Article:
The Establishment of Christ’s Church

Jesus said, “I will build My church, and the gates of hades shall not prevail against it” (Matt. 16:18). Did Jesus mean that all the hadean powers could not keep Him from building His church, or did He mean that once built, His church would be invulnerable, or both? We will study the scriptures looking for an answer as to when Jesus actually built His church, and how He did it.

One ought not to dismiss the question of the establishment of the church Jesus promised to build as an irrelevant issue. When the church was established is of vital consequence. Imagine someone running a property survey who begins at the wrong starting place. It is like starting with the wrong button when you button a shirt or blouse -- you invariably end wrong. With surveys and dressing that is not much of a problem, but with the church it is serious.

Suppose someone comes up with the idea that the church began back with Abraham, in the Old Testament. From this false beginning has come the idea that infants may be “christened” and become members of the church. Starting with Abraham, since infant males were circumcised as a seal of their covenantal relationship to God, that was a type of “christening” babies today. Or suppose someone affirms that the church was set up by John the Baptist. They erroneously conclude that the church was then a Baptist Church. Many other doctrinal facts are closely tied to the issue of when the church Jesus promised to build was set up. There is really only one reliable source of information and it is to that we now turn.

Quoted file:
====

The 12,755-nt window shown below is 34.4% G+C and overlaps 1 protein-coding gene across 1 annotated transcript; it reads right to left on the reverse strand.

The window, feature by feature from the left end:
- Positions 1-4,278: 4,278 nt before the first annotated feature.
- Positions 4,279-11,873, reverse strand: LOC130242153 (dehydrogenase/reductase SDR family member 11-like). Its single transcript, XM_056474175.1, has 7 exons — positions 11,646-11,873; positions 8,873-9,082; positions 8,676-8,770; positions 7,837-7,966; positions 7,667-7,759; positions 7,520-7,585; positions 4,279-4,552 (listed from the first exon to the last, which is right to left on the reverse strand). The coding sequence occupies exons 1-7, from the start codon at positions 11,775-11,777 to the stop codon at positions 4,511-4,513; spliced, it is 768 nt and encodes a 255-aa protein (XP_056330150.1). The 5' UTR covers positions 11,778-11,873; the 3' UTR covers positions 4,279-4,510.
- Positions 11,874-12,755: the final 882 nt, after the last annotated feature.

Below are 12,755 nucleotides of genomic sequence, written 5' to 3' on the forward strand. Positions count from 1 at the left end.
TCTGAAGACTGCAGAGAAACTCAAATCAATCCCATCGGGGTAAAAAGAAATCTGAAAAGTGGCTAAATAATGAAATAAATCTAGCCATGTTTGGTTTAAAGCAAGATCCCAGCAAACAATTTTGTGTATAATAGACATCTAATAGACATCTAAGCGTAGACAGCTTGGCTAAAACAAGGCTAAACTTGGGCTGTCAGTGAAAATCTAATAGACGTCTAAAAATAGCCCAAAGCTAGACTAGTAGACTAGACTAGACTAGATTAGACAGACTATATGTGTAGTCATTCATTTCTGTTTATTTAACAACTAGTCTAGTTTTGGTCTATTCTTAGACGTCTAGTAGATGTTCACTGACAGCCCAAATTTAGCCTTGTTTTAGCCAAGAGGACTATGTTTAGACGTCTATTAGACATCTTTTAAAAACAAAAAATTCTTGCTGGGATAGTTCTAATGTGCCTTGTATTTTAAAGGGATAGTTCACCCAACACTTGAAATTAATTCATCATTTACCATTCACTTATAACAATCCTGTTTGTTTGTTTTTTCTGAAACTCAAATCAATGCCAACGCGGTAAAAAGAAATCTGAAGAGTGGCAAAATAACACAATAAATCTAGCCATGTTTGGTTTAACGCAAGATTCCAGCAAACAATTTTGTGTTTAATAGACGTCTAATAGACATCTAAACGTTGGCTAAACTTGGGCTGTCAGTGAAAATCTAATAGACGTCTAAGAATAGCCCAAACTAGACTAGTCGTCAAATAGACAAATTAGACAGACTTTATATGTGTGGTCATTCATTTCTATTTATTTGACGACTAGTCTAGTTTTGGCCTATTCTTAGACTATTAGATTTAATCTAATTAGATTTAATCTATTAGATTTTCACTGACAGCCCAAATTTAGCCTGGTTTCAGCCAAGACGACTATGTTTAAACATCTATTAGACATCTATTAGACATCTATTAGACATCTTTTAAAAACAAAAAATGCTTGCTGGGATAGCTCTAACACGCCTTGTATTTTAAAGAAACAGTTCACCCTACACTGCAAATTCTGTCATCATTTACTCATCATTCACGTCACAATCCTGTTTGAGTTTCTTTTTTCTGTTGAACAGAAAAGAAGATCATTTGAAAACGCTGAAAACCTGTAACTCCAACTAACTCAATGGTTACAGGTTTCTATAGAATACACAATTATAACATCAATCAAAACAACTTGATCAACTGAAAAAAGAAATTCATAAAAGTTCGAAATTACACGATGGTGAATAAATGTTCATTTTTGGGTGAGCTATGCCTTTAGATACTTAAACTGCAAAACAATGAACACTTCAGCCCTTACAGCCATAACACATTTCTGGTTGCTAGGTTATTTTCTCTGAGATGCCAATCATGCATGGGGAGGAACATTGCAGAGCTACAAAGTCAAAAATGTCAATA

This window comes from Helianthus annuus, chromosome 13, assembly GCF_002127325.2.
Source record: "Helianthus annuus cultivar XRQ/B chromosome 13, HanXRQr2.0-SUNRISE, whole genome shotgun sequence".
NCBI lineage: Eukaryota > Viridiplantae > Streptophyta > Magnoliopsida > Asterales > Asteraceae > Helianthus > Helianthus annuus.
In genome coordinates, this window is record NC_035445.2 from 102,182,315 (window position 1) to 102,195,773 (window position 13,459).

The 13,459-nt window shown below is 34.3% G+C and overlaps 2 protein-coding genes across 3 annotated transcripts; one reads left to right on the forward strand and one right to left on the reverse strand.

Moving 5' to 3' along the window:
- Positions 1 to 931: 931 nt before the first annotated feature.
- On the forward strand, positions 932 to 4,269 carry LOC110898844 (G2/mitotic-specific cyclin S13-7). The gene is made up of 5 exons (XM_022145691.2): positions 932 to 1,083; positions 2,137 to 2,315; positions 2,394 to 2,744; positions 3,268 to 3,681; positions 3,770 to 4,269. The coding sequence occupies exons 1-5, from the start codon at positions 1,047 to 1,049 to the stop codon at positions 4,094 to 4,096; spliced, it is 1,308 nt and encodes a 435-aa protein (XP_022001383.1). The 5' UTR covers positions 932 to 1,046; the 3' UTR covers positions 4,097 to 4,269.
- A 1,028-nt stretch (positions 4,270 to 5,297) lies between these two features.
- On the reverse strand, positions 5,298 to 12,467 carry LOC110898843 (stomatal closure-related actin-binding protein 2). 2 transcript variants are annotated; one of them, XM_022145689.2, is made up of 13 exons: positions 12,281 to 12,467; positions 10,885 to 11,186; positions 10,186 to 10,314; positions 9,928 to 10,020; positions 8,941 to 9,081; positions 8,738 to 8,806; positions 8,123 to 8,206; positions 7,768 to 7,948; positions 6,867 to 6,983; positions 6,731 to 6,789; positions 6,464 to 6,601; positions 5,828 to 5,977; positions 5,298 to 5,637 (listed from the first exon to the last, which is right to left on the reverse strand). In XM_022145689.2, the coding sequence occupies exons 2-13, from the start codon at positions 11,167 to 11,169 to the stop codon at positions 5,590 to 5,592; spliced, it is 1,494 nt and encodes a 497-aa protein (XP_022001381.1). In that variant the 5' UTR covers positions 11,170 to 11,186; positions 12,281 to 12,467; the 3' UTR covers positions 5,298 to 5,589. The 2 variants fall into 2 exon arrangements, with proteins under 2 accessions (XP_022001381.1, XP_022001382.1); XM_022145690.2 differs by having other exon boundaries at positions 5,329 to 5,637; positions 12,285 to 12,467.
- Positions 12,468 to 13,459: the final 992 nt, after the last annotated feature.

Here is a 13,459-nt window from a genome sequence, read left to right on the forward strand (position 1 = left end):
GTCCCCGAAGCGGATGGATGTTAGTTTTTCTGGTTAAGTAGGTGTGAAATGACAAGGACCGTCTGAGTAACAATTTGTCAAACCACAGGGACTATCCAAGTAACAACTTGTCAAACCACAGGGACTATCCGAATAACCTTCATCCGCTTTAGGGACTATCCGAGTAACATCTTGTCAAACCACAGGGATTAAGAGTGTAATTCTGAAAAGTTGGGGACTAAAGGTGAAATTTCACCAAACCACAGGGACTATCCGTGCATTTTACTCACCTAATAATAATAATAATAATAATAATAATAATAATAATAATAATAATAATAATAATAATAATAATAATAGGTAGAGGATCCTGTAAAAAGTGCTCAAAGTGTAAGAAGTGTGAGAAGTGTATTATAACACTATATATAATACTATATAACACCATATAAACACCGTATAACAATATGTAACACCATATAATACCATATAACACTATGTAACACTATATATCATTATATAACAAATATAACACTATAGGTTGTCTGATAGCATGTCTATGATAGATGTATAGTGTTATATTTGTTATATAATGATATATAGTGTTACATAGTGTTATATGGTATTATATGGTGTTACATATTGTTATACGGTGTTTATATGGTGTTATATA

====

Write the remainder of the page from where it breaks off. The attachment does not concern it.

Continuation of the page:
Prophecy serves a very valuable function in our study of this topic. For hundreds of years, prophets had been foretelling the establishment of God’s government over all mankind. Until Christ came, there was really only one nation God regarded as special to Himself -- the nation of Israel. Yet, the prophets began telling these special people that down in the far distant future, God would be the ruler of all nations. Listen to this prophetic utterance from Isaiah.

“Now it shall come to pass in the latter days that the mountain of the Lord’s house shall be established on the top of the mountains. And shall be exalted above the hills; and all nations shall flow to it. Many people shall come and say, ‘Come, and let us go up to the mountain of the Lord, to the house of the God of Jacob; He will teach us His ways, and we shall walk in His paths.’ For out of Zion shall go forth the law, and the word of the Lord from Jerusalem” (Isa. 2:1-3).

J.A. Alexander, a well known and reliable scholar of Old Testament prophecy, wrote of this passage, “the Prophet sees the church, at some distant period, exalted and conspicuous, and the nations resorting to it for instruction in the true religion...” (The Prophecies of Isaiah, Zondervan Publishers, page 98.) Again, he wrote, “The prophecy begins with an abrupt prediction of the exaltation of the church, the confluence of nations to it, and a general pacification as the consequence, verses 2-4.” (Ibid, page 97.)